Modulatory Effects of Modafinil on Neural Circuits Regulating Emotion and Cognition

Clinical Brain Disorders Branch: Genes, Cognition, and Psychosis Program, NIMH, NIH, Bethesda, MD 20892, USA.
Neuropsychopharmacology: official publication of the American College of Neuropsychopharmacology (Impact Factor: 7.05). 09/2010; 35(10):2101-9. DOI: 10.1038/npp.2010.83
Source: PubMed


Modafinil differs from other arousal-enhancing agents in chemical structure, neurochemical profile, and behavioral effects. Most functional neuroimaging studies to date examined the effect of modafinil only on information processing underlying executive cognition, but cognitive enhancers in general have been shown to have pronounced effects on emotional behavior, too. We examined the effect of modafinil on neural circuits underlying affective processing and cognitive functions. Healthy volunteers were enrolled in this double-blinded placebo-controlled trial (100 mg/day for 7 days). They underwent BOLD fMRI while performing an emotion information-processing task that activates the amygdala and two prefrontally dependent cognitive tasks-a working memory (WM) task and a variable attentional control (VAC) task. A clinical assessment that included measurement of blood pressure, heart rate, the Hamilton anxiety scale, and the profile of mood state (POMS) questionnaire was also performed on each test day. BOLD fMRI revealed significantly decreased amygdala reactivity to fearful stimuli on modafinil compared with the placebo condition. During executive cognition tasks, a WM task and a VAC task, modafinil reduced BOLD signal in the prefrontal cortex and anterior cingulate. Although not statistically significant, there were trends for reduced anxiety, for decreased fatigue-inertia and increased vigor-activity, as well as decreased anger-hostility on modafinil. Modafinil in low doses has a unique physiologic profile compared with stimulant drugs: it enhances the efficiency of prefrontal cortical cognitive information processing, while dampening reactivity to threatening stimuli in the amygdala, a brain region implicated in anxiety.

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Available from: Fabio Sambataro, Jan 06, 2014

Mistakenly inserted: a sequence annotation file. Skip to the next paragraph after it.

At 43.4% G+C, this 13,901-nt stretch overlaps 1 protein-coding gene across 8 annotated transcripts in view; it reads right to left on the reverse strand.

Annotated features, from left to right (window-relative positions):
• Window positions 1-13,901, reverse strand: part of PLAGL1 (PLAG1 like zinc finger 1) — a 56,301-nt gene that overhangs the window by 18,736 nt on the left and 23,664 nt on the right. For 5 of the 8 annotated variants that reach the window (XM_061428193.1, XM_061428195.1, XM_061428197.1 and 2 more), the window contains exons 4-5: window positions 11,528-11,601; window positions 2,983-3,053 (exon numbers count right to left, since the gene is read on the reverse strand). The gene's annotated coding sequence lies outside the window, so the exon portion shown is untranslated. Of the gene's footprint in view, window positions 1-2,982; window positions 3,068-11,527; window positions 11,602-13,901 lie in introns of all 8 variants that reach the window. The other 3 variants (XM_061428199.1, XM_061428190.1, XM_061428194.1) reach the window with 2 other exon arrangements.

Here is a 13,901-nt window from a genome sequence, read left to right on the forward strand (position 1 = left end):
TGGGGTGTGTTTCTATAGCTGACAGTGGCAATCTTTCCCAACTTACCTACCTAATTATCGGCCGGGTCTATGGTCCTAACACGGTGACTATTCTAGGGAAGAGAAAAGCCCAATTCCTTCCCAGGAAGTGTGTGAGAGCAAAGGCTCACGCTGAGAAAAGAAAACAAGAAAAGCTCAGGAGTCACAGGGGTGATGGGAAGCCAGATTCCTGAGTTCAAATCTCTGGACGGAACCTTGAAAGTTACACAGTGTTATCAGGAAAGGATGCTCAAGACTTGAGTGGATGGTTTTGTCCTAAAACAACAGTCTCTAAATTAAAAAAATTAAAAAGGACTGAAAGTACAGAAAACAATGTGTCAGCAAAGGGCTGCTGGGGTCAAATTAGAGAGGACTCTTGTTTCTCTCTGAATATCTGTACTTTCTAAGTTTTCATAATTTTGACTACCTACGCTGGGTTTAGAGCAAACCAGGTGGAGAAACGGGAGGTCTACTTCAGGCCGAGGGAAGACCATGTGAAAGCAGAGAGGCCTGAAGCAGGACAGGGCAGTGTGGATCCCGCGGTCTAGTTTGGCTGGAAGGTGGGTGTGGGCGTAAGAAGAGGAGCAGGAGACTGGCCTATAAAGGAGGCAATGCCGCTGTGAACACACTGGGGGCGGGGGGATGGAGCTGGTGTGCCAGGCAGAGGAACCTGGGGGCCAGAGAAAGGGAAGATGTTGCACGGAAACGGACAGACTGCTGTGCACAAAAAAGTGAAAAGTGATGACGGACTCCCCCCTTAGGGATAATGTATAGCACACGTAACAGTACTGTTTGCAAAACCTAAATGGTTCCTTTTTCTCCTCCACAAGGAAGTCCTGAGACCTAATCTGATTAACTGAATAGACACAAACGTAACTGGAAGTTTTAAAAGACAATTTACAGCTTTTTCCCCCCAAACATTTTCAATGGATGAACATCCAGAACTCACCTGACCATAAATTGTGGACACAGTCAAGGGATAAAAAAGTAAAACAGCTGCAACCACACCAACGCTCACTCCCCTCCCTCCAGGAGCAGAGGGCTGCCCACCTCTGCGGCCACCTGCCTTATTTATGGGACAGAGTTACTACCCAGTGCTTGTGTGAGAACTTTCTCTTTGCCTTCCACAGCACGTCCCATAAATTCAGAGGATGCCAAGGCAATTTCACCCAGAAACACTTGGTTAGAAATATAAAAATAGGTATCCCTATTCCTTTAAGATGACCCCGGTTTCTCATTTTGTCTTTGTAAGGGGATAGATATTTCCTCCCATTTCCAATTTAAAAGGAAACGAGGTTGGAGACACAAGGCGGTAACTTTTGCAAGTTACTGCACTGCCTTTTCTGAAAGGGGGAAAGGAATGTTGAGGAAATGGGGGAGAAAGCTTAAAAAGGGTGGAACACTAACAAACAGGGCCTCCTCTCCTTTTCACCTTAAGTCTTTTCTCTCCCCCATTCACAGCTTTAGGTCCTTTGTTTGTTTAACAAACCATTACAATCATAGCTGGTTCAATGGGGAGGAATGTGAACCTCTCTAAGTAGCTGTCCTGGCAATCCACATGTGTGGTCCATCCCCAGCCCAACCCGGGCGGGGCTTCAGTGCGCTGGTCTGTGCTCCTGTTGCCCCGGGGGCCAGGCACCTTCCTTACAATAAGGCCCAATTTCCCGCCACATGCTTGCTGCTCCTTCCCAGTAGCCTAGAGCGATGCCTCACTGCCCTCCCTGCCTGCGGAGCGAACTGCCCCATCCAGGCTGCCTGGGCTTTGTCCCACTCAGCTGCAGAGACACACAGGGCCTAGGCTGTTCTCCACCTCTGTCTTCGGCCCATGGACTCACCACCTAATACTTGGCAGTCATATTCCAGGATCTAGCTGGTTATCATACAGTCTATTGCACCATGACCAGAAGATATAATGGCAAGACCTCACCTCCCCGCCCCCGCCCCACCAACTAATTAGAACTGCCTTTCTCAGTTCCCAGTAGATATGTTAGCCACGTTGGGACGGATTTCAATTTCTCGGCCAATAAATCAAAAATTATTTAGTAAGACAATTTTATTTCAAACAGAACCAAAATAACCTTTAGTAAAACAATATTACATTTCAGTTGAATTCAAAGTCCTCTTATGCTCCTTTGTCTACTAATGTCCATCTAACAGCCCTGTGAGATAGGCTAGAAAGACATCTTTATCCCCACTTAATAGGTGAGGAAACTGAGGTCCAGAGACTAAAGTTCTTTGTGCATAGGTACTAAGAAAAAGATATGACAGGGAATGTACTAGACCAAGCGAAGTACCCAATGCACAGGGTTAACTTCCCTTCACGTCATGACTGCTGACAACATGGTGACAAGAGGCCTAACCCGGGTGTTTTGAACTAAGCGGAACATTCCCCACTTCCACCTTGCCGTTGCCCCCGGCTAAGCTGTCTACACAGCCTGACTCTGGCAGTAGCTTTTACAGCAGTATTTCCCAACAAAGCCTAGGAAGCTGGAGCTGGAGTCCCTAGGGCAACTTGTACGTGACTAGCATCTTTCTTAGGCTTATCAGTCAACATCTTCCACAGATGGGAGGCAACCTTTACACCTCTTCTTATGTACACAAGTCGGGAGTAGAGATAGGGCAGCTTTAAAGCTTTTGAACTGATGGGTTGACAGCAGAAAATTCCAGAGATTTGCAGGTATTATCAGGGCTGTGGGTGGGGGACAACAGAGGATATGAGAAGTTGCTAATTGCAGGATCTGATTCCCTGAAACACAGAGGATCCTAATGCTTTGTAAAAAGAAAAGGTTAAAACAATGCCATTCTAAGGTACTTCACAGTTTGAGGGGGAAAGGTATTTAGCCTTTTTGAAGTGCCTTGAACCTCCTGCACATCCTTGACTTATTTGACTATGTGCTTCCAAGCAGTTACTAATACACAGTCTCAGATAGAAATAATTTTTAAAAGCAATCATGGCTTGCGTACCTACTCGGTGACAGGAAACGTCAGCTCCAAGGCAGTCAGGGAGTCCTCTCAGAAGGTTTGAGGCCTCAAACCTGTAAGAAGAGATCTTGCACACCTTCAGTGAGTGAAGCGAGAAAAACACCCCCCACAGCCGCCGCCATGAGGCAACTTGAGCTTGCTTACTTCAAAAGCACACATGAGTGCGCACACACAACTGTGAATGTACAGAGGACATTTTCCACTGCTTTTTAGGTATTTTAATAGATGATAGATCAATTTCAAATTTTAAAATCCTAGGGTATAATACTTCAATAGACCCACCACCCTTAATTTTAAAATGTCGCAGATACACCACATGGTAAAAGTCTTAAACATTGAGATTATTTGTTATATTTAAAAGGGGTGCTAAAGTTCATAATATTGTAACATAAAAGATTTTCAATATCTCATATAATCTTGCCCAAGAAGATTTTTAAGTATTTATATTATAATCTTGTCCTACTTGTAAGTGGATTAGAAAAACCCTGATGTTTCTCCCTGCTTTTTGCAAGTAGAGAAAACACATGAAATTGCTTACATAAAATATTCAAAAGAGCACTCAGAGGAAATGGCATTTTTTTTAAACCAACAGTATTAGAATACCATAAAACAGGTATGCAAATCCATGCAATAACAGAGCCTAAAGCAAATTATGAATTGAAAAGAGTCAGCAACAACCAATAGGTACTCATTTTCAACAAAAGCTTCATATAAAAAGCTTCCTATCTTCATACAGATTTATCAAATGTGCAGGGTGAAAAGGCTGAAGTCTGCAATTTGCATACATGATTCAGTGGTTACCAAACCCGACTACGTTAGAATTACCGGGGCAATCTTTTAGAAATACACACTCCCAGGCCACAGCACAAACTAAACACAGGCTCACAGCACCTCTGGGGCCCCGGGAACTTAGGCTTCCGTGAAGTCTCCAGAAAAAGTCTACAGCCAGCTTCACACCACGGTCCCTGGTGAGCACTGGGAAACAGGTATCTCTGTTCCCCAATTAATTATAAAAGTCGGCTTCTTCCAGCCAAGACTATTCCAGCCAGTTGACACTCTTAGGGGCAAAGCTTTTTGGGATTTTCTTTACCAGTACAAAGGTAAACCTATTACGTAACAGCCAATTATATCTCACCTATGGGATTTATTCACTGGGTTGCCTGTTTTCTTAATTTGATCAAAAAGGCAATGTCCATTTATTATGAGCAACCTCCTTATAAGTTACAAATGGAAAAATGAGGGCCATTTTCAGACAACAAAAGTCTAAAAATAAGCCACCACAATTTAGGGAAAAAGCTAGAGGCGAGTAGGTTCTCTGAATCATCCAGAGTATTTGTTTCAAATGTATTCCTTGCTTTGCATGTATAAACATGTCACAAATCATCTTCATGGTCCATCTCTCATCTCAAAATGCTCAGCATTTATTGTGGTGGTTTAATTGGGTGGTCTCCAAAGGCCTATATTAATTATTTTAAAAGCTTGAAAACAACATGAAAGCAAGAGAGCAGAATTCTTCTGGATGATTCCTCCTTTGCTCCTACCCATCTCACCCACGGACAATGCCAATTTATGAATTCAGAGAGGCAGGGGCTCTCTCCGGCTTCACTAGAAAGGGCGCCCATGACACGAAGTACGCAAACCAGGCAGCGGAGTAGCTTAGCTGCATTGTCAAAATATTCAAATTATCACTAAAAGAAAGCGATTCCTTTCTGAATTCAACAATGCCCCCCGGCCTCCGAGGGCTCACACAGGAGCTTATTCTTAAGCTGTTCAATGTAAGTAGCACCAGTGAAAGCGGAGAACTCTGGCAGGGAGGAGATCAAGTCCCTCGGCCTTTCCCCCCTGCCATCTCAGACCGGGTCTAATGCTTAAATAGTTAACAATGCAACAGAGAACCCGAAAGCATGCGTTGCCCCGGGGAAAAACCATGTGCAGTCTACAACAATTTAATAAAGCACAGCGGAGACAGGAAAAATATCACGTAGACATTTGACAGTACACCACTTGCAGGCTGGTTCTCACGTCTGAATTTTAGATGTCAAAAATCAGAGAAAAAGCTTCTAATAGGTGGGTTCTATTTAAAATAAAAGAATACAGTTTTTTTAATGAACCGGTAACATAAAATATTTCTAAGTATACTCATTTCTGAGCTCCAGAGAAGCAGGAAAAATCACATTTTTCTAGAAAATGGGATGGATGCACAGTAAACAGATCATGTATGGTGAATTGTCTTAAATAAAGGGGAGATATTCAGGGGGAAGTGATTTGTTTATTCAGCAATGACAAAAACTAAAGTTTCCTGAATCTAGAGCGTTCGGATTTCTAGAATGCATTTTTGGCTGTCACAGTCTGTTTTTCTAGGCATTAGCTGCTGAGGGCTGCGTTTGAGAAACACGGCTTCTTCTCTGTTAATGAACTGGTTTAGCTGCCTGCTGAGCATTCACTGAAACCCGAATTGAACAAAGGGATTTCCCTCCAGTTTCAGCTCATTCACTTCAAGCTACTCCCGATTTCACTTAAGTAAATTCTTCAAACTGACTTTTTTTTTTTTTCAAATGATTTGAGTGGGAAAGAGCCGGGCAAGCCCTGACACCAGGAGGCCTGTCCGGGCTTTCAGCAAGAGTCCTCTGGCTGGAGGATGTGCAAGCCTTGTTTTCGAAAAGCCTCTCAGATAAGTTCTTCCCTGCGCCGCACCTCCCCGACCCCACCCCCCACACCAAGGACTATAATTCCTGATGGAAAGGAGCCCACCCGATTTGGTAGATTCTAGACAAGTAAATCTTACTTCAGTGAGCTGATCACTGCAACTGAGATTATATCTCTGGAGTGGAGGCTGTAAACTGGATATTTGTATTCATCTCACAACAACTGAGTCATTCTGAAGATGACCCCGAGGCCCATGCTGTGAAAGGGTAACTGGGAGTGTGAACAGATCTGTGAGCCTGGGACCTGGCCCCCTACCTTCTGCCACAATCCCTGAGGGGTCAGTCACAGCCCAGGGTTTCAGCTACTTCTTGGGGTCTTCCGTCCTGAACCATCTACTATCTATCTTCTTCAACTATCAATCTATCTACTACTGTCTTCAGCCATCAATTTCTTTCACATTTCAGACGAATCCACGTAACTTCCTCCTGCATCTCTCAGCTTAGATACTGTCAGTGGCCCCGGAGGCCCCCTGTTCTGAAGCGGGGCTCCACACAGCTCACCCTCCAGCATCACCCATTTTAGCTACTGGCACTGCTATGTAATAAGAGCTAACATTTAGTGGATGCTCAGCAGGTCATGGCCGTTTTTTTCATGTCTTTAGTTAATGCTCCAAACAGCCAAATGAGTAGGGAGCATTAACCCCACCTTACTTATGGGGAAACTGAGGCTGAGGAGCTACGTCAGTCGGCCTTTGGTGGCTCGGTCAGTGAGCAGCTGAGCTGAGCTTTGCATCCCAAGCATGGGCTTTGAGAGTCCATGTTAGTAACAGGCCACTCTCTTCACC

• "Specifically, verbal memory impairment in MS tends to be primarily a function of poor acquisition of information, rather than retrieval failure (DeLuca et al., 1994; DeLuca, Gaudino, Diamond, be important to new learning and memory functioning (Packard & Goodman, 2012; Squire, 2004), specifically structures in subregions of the hippocampus (Engber et al., 1998). Other studies have shown increased activation in the prefrontal cortex after administration of modafinil in narcolepsy (Saletu et al., 2009), schizophrenia (Hunter, Ganesan, Wilkinson, & Spence, 2006), major depression (DeBattista, Doghramji, Menza, Rosenthal, & Fieve, 2003), attention deficit hyperactive disorder (ADHD; Taylor & Russo, 2000), detoxified alcohol-dependent patients (Saletu et al., 1993), and healthy volunteers (Minzenberg & Carter, 2008; Rasetti et al., 2010). It is thus possible that increased activity in the hippocampus , resulting from treatment with modafinil, will result in improved learning and memory. "
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    ABSTRACT: Purpose/objective: To assess the efficacy of modafinil for the treatment of new learning and memory deficits and fatigue in multiple sclerosis. Only 1 previous study in the literature, to our knowledge, examined the effect of modafinil on cognition specifically in persons with multiple sclerosis. Research Method/Design: Sixteen patients with a diagnosis of multiple sclerosis (MS) and documented new learning impairment completed the study. In a 5-week randomized, double-blinded, crossover design, participants received either a single daily oral dose of modafinil (200 mg) or placebo for 2 weeks. A 1-week washout period was included between study arms. Results: No effect of modafinil was noted on learning and memory performance. Participants taking 200 mg of modafinil showed improvement in 1 of the 2 working memory measures administered, the Wechsler Adult Intelligence Scale-III (WAIS-III) Letter-Number Sequencing task, as compared with those on placebo. Treatment with modafinil did not have a beneficial effect in reducing self-reported fatigue. No changes were noted on the Modified Fatigue Impact Scale or the Fatigue Severity Scale with the treatment of modafinil, as compared with placebo. Conclusions/implications: Findings indicate that 200 mg of modafinil has the potential to improve working memory in persons with MS. These findings suggest that modafinil may enhance aspects of cognition in persons with MS and may be an effective adjunct to clinical rehabilitation interventions. (PsycINFO Database Record